Cancer In Young Adults

7/11/2007 - Webcast

Guests Include:

Brandon Hayes-Lattin, M.D.
Assistant Professor
Department of Medicine, Hematology/Oncology
Oregon Health & Science University

Todd Smaka, M.D.
Anesthesiology Resident
Oregon Health & Science University

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In this unique Patient Power program, two doctors – diagnosed with cancer in their prime - share how an untimely diagnosis inspired them to be better physicians. While cancer is not unheard of among young adults, researchers admit there is much room for improvement. The NCI points out the lack of progress in treatments for young adults with cancer in comparison to other age groups, with much of these barriers attributed to the high numbers of uninsured young adults and the need for participants in clinical trials. With the absence of these two critical elements, scientists are left with little room for research towards advances in treatment that have the potential to improve quality of life for young adults with cancer. Fortunately, organizations like the Adolescent and Young Adult (AYA) Oncology Program at Oregon Health and Science University, exist to coordinate care, research, education and advocacy for those diagnosed with cancer specifically, between the age of 15-40.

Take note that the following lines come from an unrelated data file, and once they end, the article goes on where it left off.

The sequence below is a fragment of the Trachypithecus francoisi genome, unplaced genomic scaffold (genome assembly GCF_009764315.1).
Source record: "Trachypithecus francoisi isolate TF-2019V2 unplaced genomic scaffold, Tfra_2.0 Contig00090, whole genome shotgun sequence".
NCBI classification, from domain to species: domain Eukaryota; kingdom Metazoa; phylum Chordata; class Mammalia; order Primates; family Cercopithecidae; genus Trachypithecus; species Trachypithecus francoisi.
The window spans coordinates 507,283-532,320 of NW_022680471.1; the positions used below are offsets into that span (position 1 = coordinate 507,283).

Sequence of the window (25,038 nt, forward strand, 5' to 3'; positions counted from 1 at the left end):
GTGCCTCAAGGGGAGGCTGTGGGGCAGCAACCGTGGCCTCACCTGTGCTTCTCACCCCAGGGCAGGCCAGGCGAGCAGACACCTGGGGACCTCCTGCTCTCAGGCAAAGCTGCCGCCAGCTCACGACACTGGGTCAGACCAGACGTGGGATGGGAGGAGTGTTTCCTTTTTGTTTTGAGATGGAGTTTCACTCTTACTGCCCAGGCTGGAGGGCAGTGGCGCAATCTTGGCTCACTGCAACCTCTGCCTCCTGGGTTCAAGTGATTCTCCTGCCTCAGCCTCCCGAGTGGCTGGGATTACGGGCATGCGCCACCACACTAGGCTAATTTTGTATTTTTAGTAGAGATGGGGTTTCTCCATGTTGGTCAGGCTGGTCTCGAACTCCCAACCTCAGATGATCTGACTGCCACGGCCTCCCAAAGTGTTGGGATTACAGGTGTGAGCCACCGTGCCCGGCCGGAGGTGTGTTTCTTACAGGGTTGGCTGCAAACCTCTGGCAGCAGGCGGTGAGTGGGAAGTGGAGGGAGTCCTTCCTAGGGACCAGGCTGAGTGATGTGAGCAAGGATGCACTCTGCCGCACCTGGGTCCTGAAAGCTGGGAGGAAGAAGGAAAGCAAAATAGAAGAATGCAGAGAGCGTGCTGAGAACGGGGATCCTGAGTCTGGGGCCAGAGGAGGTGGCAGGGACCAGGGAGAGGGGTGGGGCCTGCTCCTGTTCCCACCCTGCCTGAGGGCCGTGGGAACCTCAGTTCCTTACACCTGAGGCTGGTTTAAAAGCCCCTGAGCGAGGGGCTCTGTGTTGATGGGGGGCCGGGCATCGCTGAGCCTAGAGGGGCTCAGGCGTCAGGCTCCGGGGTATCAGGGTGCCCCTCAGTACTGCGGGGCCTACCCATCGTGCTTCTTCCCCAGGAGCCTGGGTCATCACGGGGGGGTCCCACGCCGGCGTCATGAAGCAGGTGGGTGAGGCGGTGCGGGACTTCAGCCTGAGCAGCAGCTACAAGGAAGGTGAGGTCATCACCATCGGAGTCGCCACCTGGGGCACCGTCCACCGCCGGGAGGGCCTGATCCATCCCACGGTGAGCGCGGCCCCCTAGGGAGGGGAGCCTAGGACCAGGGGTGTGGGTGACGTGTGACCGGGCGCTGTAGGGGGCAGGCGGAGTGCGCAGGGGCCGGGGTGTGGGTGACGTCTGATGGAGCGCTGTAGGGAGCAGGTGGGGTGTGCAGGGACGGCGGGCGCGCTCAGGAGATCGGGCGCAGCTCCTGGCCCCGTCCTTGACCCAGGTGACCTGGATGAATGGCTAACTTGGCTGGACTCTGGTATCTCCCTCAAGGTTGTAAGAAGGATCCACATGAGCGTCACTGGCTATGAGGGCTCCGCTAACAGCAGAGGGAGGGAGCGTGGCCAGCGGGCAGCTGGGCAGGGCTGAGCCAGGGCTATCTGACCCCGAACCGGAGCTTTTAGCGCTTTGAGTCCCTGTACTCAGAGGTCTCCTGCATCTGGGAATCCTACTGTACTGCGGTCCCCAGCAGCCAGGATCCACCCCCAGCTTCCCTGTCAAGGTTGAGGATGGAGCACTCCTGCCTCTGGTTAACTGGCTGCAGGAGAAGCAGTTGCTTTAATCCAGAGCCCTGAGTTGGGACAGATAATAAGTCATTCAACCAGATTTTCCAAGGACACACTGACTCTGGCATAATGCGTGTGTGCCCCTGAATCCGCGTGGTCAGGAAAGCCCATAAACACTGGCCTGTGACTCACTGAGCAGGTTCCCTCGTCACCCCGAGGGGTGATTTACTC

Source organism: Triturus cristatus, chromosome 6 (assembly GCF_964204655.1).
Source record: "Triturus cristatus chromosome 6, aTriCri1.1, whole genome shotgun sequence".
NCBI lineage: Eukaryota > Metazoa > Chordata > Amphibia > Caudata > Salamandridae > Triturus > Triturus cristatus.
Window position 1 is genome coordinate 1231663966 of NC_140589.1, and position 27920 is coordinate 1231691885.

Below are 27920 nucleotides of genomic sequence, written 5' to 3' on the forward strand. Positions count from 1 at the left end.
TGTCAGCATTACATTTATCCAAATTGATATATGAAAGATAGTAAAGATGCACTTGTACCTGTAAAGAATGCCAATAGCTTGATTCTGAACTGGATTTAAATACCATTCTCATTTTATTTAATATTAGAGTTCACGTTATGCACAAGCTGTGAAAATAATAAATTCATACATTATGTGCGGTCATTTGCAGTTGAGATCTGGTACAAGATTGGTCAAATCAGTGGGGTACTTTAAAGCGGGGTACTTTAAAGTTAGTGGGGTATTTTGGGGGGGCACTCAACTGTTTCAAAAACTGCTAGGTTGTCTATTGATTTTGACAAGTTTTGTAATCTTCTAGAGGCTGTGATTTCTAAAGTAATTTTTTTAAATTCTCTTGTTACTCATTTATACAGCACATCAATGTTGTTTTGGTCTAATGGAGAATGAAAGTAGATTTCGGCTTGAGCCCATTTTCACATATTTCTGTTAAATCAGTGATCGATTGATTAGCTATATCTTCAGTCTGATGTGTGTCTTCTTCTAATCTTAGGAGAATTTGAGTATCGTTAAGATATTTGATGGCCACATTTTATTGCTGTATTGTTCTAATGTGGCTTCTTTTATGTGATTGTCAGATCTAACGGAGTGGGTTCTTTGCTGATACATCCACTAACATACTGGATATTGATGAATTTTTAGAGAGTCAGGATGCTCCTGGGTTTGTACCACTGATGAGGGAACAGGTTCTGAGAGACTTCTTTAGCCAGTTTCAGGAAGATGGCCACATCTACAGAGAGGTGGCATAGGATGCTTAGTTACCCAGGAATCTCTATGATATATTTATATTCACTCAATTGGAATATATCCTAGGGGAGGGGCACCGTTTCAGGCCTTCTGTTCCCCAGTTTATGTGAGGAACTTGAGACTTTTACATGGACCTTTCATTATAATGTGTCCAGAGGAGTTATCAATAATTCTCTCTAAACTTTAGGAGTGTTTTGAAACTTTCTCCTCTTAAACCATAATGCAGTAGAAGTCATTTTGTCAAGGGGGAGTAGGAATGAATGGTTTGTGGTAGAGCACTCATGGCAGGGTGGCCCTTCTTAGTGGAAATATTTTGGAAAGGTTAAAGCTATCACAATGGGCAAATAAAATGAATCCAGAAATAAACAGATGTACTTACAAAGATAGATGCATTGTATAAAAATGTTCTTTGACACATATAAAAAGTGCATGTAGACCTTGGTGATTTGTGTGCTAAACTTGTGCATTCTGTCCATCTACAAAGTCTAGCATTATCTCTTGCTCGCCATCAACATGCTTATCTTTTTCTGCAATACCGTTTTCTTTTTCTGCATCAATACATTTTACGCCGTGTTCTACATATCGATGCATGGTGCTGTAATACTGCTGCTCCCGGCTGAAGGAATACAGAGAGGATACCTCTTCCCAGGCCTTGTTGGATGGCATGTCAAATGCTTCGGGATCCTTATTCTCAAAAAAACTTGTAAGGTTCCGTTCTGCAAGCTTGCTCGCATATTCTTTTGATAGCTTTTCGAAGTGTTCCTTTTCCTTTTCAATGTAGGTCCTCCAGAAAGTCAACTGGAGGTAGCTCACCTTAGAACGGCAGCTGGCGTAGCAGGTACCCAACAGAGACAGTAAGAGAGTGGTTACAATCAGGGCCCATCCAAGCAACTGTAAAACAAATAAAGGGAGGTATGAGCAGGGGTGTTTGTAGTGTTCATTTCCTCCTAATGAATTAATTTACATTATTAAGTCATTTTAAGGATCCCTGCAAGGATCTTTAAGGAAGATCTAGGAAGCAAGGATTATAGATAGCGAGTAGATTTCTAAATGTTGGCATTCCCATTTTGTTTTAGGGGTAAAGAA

At the tender age of twenty-eight, and just eleven-months after finishing medical school, Dr. Brandon Hayes-Lattin, a hematologist oncologist at OHSU, was diagnosed with testicular cancer. Despite his optimism, Dr. Hayes-Lattin became increasingly concerned with feeling isolated and the noticeable delay in diagnosis. Ironically, Dr. Todd Smaka, an anesthesiology resident at OHSU, also on the program, shares a similar story. As a recent medical school graduate, Dr. Smaka, had a lot to look forward to, including a wedding just months away. Late one evening, he noticed an abnormality with the size of his spleen. He immediately picked up an old pathology textbook, with several suspicions of cancer in mind. He was later diagnosed with hairy cell leukemia, an extremely rare type of cancer, so rare, only 500 cases are diagnosed each year. Hear both Dr. Hayes-Lattin and Dr. Smaka discuss the difficulties of being diagnosed with cancer at such a young age, the importance of making connections with other young adults with cancer, and the benefits of clinical trials.

The two doctors also discuss the importance of creating a support group, the impact of family in a cancer diagnosis, and how organizations like the Lance Armstrong Foundation and Young Adult Alliance, are continuing to bring together a number of resources that are assisting young adults across the country. If you know a young adult dealing with a cancer diagnosis, this program is not only inspiring, but will encourage you or your loved one to make the right connections with others who share similar experiences.